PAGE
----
The concept of the scientific breakthrough is firmly embedded in our popular culture: a great leap forward happens in the laboratory, ushered in by the enlightened work of a tiny inner circle of researchers, and bursts upon the world to change everything. I would argue, however, that this doesn't happen, never happens, and there is, really, no such thing as a scientific breakthrough in this sense.
Science is nothing if not a business of incremental advances, each carefully built atop a pyramid of many earlier research results. Science is not the province of lone researchers and microcommunities: progress occurs reliably and steadily only in those fields where a great many people are working away - and among those workers, it is no great secret as to what are most plausible forthcoming items of progress. Someone will join the last pieces of the puzzle together, and to the best team goes the spoils of fame. But for any great discovery or step forward in the world of science, when we look back with the benefit of hindsight we see that if the discoverers didn't exist, any one of several other groups would still have completed the work at around the same time.
The scientific community based around any significant portion of any field of research consists of many groups, all working in the same milieu, at the apex of the same pyramid built from past research. That community generates an ongoing body of work, most of which will never make the news, but for any insider clearly points the way towards what will most likely next be accomplished. To anyone following along, the discoveries clearly don't come from nowhere: each is telegraphed from what came before.
So breakthroughs only look like breakthroughs to people who haven't been paying attention. That largely means the press, as they have the biggest megaphone in this day and age. When the popular scientific press shouts "breakthrough!" what they really mean is "look at what just popped out of nowhere while we weren't paying attention!" But it wasn't out of nowhere. It was, just like every other new brick set upon the pyramid, resting on a solid foundation of recent and directly related research: an incremental advance, and one that most people in the research community knew was coming in some form or another.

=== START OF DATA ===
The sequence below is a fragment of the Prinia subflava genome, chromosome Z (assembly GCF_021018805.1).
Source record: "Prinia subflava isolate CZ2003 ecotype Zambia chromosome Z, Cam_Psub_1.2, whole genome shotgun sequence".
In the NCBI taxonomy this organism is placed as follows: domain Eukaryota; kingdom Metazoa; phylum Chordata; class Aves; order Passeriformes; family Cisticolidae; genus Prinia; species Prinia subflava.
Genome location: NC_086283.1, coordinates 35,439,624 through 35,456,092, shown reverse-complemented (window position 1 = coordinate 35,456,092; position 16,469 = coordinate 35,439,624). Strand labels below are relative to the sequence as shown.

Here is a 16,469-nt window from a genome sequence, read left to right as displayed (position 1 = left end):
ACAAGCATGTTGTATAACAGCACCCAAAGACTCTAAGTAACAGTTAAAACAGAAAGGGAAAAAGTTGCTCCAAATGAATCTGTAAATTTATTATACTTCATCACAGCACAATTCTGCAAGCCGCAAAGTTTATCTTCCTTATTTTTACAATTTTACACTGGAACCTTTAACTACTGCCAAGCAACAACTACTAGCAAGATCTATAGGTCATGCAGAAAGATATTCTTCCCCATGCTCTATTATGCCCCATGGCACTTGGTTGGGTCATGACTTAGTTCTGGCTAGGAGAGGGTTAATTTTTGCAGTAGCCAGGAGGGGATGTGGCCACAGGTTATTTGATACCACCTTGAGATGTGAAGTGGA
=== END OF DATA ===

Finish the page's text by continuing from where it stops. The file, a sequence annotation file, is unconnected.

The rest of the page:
The point I want to make with all of this is that longevity science, work that will lead to biotechnologies capable of human rejuvenation, is no different. It is a process of incremental advances, requiring a large research community for any sort of reliable progress, and in which the nature of forthcoming discoveries are telegraphed by the nature of the work today.
If you think that scientific breakthroughs are the way in which the world works, then you might be sitting there expecting significant advances in engineered human longevity to arrive no matter what the state of the present research community. Because some people are working on it, right? And it's just a few scientists and a eureka moment, right? Sadly not. One of the biggest challenges facing us today is that there is no large rejuvenation research community, and if we want to see real progress, that community must come into being - large enough and vigorous enough to match the stem cell research community pace for pace.
So there are two large advocacy initiatives taking place in longevity science: the first to educate and persuade the broader public, and the second to convince researchers to work on the next generation of longevity science. These things go more or less in lockstep, and it is unlikely that either one will get a long way ahead of the other. Large strides in advocacy, fundraising, and persuasion on both sides of the aisle have been made in the last ten years, but a great deal remains to be accomplished.
This is where folk like you and I can help: every additional effort brings us all that little bit closer to where we need to be in order to engineer success in increasing human longevity, one foreseeable and expected incremental advance at a time.